What’s wrong with Olivia de Havilland and me?
I don’t know – probably it’s all those movies with Erroll Flynn, but lovely de Havilland is one of those actresses that are a delight to watch, but for the life of my I never remember when it comes the time to make a list of the favorites.
But that’s ok, anyway, because this is The Olivia de Havilland Centenary Blogathon, organized by the In the good old days of Hollywood blog and the Phyllis Loves Classic Movies blog – and you should follow the link and go there to check out the other entries in this blogathon.
Here on Karavansara, we’ll spend some time with Raffles – the amateur cracksman.
Arthur J. Raffles, “the amateur cracksman” was the invention of E.W. Hornung, Arthur Conan Doyle’s brother-in-law.
With Conan Doyle stories, the Raffles stories shared a structure (we have a not-too-bright chronicler in the shape of Harry “Bunny” Manders), shared a venue (the Raffles stories appeared in The Strand Magazine) and indeed their success – Raffles being considered the second most popular fictional character to appear on The Strand, second only to Sherlock Holmes.
Also, both Raffles and Holmes were killed-off by their authors, only to return for the reading public’s pleasure.
In case you are interested, the stories can be found in various formats, for free, on the Project Gutenberg pages.
Raffles is a criminal, an anti-hero, and also one of the first specimens of that typicallyBritish sort of characters – the bored gentleman ready to do anything for kicks.
Bulldog Drummond and The Saint come to mind.
Written between 1898 and 1909, Raffles – a suave gentleman-thief that basically robs jewelers for the heck of it – was a hit with the readers, and his adventures were transferred on the big screen for the first time in 1905.
In 1917, it was John Barrymore that portrayed the character, while in 1930 the role went to Ronald Colman.
Then, finally, in 1939, for the seventh adaptation of Raffles’ adventures, the part went to David Niven.
It was the most perfect of casting choices – even i the original choice had been Cary Grant.
Casting changes were, on the other hand, the order of the day – Bette Davis was the original choice for the part of Gwen, who in the end went to Olivia de Haviland.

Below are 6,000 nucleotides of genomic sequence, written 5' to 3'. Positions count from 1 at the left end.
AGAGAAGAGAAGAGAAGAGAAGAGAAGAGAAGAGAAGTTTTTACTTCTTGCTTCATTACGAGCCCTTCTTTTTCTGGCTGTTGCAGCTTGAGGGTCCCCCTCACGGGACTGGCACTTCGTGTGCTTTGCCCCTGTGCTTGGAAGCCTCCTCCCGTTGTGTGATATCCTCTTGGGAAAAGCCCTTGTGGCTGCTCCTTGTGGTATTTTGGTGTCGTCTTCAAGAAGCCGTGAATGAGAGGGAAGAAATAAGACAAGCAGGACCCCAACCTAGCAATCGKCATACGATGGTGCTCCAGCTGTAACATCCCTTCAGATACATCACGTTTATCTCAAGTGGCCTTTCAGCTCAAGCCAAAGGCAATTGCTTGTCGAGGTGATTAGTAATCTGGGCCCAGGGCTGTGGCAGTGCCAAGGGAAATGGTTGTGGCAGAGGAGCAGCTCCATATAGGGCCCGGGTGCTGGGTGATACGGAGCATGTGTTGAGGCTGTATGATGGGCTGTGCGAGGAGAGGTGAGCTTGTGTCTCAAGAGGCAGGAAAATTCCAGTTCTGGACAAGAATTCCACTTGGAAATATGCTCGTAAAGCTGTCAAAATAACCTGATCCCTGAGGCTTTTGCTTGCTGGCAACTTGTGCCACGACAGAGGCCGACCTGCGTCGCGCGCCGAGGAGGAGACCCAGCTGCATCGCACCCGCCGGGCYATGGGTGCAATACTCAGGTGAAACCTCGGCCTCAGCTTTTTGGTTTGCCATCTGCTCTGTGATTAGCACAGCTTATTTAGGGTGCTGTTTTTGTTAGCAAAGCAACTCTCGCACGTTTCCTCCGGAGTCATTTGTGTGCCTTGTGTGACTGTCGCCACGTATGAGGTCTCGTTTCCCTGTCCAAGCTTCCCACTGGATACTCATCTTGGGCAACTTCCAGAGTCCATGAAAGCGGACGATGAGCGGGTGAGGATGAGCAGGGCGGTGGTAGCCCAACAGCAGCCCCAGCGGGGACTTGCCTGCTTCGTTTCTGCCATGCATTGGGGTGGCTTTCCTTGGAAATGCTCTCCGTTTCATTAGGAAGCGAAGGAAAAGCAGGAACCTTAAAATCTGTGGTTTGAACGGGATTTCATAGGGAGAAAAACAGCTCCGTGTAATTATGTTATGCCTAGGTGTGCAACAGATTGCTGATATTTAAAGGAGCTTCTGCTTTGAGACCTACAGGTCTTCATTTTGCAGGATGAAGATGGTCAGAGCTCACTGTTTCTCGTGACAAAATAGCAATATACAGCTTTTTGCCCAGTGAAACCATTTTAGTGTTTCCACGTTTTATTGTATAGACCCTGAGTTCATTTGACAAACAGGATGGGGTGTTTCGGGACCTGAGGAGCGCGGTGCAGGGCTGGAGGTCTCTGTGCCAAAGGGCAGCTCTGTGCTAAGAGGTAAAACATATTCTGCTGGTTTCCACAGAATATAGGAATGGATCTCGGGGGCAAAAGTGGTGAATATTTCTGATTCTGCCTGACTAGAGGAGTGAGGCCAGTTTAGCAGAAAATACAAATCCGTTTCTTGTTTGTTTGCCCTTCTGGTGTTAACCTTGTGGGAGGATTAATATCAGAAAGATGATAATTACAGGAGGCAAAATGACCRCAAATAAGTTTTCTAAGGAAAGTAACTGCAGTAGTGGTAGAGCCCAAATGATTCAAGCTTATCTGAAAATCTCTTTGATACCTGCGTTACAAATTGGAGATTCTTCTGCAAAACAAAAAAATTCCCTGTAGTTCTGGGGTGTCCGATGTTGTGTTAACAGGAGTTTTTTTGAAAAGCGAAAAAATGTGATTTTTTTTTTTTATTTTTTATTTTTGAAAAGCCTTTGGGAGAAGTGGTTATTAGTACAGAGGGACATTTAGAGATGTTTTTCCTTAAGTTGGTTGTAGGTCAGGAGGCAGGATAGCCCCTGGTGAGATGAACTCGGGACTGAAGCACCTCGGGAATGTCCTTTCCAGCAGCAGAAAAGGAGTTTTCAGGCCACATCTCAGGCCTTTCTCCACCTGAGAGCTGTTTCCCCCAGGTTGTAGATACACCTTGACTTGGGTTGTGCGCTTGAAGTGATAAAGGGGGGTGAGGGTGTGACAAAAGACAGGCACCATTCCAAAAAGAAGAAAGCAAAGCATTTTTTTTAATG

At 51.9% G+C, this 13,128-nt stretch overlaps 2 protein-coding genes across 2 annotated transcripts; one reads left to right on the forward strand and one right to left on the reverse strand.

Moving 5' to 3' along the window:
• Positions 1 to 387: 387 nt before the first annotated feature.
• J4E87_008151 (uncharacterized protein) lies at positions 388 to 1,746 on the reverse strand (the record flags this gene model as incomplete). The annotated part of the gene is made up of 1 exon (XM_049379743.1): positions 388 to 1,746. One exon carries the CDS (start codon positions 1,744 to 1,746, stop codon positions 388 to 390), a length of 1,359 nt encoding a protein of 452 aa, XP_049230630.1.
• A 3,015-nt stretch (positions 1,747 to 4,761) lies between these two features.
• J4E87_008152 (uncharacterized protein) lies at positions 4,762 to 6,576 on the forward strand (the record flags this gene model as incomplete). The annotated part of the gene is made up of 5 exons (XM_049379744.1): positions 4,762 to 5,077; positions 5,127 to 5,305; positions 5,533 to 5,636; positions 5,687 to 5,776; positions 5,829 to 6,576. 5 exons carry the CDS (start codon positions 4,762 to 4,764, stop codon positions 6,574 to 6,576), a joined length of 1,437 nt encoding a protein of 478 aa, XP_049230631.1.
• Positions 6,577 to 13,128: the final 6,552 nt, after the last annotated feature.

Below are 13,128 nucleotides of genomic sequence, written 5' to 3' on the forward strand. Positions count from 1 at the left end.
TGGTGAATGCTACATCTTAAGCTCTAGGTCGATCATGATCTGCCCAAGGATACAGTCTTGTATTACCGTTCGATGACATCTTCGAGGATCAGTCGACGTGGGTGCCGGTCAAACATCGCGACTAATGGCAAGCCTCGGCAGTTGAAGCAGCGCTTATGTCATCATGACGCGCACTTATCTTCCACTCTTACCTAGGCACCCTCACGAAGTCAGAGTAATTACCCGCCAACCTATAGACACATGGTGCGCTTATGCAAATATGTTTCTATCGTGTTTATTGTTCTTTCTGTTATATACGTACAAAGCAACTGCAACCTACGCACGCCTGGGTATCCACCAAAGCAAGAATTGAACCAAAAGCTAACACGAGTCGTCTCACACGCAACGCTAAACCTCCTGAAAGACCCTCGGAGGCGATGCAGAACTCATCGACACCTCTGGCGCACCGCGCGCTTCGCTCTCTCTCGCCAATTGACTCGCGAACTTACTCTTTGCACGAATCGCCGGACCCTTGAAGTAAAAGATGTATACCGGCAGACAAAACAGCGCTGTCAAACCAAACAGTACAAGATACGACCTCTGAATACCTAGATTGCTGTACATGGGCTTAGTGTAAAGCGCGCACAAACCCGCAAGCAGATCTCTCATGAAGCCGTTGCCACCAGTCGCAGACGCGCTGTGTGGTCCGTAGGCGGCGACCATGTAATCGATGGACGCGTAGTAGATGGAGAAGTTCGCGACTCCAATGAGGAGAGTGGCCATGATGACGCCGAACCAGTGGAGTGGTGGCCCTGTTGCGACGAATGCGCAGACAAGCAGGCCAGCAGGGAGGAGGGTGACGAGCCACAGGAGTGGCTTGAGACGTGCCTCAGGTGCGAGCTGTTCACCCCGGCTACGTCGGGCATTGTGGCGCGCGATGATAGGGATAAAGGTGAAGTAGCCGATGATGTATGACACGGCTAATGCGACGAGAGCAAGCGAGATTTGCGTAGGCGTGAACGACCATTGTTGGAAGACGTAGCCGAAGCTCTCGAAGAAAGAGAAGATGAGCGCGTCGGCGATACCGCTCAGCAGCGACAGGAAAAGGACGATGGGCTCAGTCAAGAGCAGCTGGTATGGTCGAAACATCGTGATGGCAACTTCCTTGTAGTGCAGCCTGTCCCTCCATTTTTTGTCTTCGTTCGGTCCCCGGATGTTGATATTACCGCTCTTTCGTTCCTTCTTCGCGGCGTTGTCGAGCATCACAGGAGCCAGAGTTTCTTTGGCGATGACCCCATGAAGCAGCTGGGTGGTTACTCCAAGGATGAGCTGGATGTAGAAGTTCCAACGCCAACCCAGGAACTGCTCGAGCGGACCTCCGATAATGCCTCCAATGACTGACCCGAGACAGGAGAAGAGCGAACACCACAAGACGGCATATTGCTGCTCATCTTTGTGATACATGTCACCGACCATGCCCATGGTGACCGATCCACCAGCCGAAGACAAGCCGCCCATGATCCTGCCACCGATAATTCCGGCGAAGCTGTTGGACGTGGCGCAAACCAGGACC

The plot in a nutshell – cricketer, gentleman-about-town and cracksman Raffles is causing no end of trouble to Scotland Yard, but his days as criminal are numbered: having decided to marry the beautiful Gwen, Raffles is about to retire.
But a friend is in dire need for cash, the police have a new lead, and a weekend in the country might turn into a trap for Raffles.
Legend holds that Francis Scott Fitzgerald had a go at the script of the movie. While this remains unconfirmed, certainly the story is played with wit and elegance, and as complications pile up, pushing Raffles in what looks like a very tight corner, the plot unfolds smoothly.
The character of Gwen, in particular, turns from a rather conventional ornament in part one to an active role in the second half of the movie.
This being a Hollywood movie of the 1930s, crime cannot go unpunished – and the finale has Raffles cheerfully accepting the fact that he will go in the slammer… maybe. But love triumphs anyway.
On a technical curiosity, the chief of the London police, in the movie, has a TV set to watch cricket games in his office – a true cutting edge device, in 1939.
Raffles is a good thriller, with a well-designed plot, fine dialogs, and an excellent cast. E.E. Clive is wonderful in the small but amusing role of Barraclough the butler.
And for a change, this is a caper movie in which the police is not portrayed as a collection of idiots, but poses a real threat to the plans and freedom of Raffles himself.
The movie was shot in 1939 – it should have been filmed on location, but the war in Europe forced Samuel Goldwin to change his plans. Also, Niven worked overtime because he was expected to join his regiment in Europe – he was given 21 days of special leave to finish the shooting.
If there is one thing missing in the movie is the original attitude of Hornung, that often used his tories to discuss issues of class or economical divisions within the British society.
In this, Raffles is a rather “American” movie – the upper class are harmless and basically silly, the lower classes are unworthy of trust, and only the middle class (of which Raffles is an elegant member) is worth its salt.
But all in all, this is an excellent entertainment, a good caper movie with a wonderful David Niven and an unexpectedly effective de Havilland.